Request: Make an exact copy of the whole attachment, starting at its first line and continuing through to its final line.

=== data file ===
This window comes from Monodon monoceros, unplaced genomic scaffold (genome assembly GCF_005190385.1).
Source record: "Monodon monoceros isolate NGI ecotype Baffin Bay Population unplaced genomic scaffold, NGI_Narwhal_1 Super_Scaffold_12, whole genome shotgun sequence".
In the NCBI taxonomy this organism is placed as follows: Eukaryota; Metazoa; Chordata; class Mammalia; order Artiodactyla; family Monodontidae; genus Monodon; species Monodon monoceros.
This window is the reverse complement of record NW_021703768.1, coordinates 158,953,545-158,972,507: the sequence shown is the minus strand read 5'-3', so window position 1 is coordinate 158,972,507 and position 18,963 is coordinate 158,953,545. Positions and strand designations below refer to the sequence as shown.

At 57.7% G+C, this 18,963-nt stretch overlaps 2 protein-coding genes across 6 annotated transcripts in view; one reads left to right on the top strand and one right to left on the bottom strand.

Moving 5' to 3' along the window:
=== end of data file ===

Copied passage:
This window comes from Monodon monoceros, unplaced genomic scaffold (genome assembly GCF_005190385.1).
Source record: "Monodon monoceros isolate NGI ecotype Baffin Bay Population unplaced genomic scaffold, NGI_Narwhal_1 Super_Scaffold_12, whole genome shotgun sequence".
In the NCBI taxonomy this organism is placed as follows: Eukaryota; Metazoa; Chordata; class Mammalia; order Artiodactyla; family Monodontidae; genus Monodon; species Monodon monoceros.
This window is the reverse complement of record NW_021703768.1, coordinates 158,953,545-158,972,507: the sequence shown is the minus strand read 5'-3', so window position 1 is coordinate 158,972,507 and position 18,963 is coordinate 158,953,545. Positions and strand designations below refer to the sequence as shown.

At 57.7% G+C, this 18,963-nt stretch overlaps 2 protein-coding genes across 6 annotated transcripts in view; one reads left to right on the top strand and one right to left on the bottom strand.

Moving 5' to 3' along the window: